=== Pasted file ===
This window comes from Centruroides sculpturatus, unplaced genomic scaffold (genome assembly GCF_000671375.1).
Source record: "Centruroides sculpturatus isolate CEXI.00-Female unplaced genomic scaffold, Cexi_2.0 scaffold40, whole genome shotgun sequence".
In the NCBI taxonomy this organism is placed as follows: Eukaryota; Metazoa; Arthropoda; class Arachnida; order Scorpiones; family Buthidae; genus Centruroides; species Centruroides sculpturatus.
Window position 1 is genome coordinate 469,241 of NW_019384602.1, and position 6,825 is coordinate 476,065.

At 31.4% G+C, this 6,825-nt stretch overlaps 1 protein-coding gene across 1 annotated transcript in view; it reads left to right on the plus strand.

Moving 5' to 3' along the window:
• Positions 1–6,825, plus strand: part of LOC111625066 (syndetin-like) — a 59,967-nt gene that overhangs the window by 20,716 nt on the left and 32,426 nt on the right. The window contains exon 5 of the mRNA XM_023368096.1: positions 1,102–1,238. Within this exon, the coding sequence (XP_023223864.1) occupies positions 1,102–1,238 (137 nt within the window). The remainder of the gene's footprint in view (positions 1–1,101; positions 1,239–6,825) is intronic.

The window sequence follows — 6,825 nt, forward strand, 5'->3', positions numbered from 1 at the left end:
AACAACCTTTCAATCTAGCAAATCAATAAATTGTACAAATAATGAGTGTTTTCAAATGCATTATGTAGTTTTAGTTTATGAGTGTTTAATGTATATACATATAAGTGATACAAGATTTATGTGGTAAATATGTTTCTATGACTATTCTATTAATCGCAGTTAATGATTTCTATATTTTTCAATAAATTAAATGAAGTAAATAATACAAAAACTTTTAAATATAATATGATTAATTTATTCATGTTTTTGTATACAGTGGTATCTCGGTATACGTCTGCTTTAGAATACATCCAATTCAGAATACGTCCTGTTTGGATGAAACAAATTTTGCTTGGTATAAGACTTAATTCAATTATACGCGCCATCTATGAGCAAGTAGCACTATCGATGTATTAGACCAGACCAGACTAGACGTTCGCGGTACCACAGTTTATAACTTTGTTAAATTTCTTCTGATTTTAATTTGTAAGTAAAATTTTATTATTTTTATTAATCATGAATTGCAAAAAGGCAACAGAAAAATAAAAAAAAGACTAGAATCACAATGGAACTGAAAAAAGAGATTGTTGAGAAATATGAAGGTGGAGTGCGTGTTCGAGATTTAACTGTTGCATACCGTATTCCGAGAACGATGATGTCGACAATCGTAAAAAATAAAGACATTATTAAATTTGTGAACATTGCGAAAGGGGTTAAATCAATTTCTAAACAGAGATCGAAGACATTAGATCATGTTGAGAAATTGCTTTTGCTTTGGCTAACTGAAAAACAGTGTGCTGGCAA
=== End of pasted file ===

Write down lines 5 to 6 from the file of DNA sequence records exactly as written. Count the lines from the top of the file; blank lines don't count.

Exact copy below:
At 31.4% G+C, this 6,825-nt stretch overlaps 1 protein-coding gene across 1 annotated transcript in view; it reads left to right on the plus strand.

Moving 5' to 3' along the window: